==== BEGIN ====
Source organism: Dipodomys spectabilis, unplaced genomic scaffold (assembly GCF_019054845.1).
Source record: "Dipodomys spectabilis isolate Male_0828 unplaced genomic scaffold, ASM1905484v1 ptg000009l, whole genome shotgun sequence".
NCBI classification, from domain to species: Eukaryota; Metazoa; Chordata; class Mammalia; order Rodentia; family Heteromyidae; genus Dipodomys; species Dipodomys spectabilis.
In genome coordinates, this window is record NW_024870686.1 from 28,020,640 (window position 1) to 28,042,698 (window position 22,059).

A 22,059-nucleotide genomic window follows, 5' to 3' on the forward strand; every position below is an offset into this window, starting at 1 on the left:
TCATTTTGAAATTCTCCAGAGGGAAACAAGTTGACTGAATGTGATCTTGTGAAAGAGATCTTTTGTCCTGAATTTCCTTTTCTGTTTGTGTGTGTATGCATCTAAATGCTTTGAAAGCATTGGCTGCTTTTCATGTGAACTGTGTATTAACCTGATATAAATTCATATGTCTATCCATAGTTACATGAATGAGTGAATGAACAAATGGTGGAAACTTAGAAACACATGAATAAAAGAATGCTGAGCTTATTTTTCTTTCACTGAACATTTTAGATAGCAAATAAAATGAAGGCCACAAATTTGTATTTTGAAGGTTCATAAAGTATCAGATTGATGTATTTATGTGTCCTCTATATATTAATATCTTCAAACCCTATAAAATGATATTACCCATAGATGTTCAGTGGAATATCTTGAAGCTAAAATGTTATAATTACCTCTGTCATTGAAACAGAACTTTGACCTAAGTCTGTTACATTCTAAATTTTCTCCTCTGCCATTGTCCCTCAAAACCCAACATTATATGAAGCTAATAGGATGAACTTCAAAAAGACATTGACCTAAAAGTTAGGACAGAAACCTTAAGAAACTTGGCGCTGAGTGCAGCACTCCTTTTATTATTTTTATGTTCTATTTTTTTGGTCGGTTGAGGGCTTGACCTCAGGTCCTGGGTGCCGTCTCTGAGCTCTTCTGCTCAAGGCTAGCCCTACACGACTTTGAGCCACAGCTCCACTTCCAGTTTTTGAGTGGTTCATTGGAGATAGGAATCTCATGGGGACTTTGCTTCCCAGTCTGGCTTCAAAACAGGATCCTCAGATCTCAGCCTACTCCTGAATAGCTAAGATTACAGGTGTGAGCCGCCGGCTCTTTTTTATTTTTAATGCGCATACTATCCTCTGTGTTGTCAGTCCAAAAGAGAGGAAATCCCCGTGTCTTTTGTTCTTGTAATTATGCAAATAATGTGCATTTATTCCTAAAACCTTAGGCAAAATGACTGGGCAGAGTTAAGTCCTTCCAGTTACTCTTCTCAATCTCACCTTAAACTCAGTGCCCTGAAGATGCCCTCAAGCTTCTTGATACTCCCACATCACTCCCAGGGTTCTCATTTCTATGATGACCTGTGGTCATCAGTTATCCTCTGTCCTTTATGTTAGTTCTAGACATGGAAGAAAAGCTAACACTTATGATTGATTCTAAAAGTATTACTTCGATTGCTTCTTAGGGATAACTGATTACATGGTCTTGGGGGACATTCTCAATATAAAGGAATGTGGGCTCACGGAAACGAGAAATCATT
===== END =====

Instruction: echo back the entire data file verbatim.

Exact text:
Source organism: Dipodomys spectabilis, unplaced genomic scaffold (assembly GCF_019054845.1).
Source record: "Dipodomys spectabilis isolate Male_0828 unplaced genomic scaffold, ASM1905484v1 ptg000009l, whole genome shotgun sequence".
NCBI classification, from domain to species: Eukaryota; Metazoa; Chordata; class Mammalia; order Rodentia; family Heteromyidae; genus Dipodomys; species Dipodomys spectabilis.
In genome coordinates, this window is record NW_024870686.1 from 28,020,640 (window position 1) to 28,042,698 (window position 22,059).

A 22,059-nucleotide genomic window follows, 5' to 3' on the forward strand; every position below is an offset into this window, starting at 1 on the left:
TCATTTTGAAATTCTCCAGAGGGAAACAAGTTGACTGAATGTGATCTTGTGAAAGAGATCTTTTGTCCTGAATTTCCTTTTCTGTTTGTGTGTGTATGCATCTAAATGCTTTGAAAGCATTGGCTGCTTTTCATGTGAACTGTGTATTAACCTGATATAAATTCATATGTCTATCCATAGTTACATGAATGAGTGAATGAACAAATGGTGGAAACTTAGAAACACATGAATAAAAGAATGCTGAGCTTATTTTTCTTTCACTGAACATTTTAGATAGCAAATAAAATGAAGGCCACAAATTTGTATTTTGAAGGTTCATAAAGTATCAGATTGATGTATTTATGTGTCCTCTATATATTAATATCTTCAAACCCTATAAAATGATATTACCCATAGATGTTCAGTGGAATATCTTGAAGCTAAAATGTTATAATTACCTCTGTCATTGAAACAGAACTTTGACCTAAGTCTGTTACATTCTAAATTTTCTCCTCTGCCATTGTCCCTCAAAACCCAACATTATATGAAGCTAATAGGATGAACTTCAAAAAGACATTGACCTAAAAGTTAGGACAGAAACCTTAAGAAACTTGGCGCTGAGTGCAGCACTCCTTTTATTATTTTTATGTTCTATTTTTTTGGTCGGTTGAGGGCTTGACCTCAGGTCCTGGGTGCCGTCTCTGAGCTCTTCTGCTCAAGGCTAGCCCTACACGACTTTGAGCCACAGCTCCACTTCCAGTTTTTGAGTGGTTCATTGGAGATAGGAATCTCATGGGGACTTTGCTTCCCAGTCTGGCTTCAAAACAGGATCCTCAGATCTCAGCCTACTCCTGAATAGCTAAGATTACAGGTGTGAGCCGCCGGCTCTTTTTTATTTTTAATGCGCATACTATCCTCTGTGTTGTCAGTCCAAAAGAGAGGAAATCCCCGTGTCTTTTGTTCTTGTAATTATGCAAATAATGTGCATTTATTCCTAAAACCTTAGGCAAAATGACTGGGCAGAGTTAAGTCCTTCCAGTTACTCTTCTCAATCTCACCTTAAACTCAGTGCCCTGAAGATGCCCTCAAGCTTCTTGATACTCCCACATCACTCCCAGGGTTCTCATTTCTATGATGACCTGTGGTCATCAGTTATCCTCTGTCCTTTATGTTAGTTCTAGACATGGAAGAAAAGCTAACACTTATGATTGATTCTAAAAGTATTACTTCGATTGCTTCTTAGGGATAACTGATTACATGGTCTTGGGGGACATTCTCAATATAAAGGAATGTGGGCTCACGGAAACGAGAAATCATT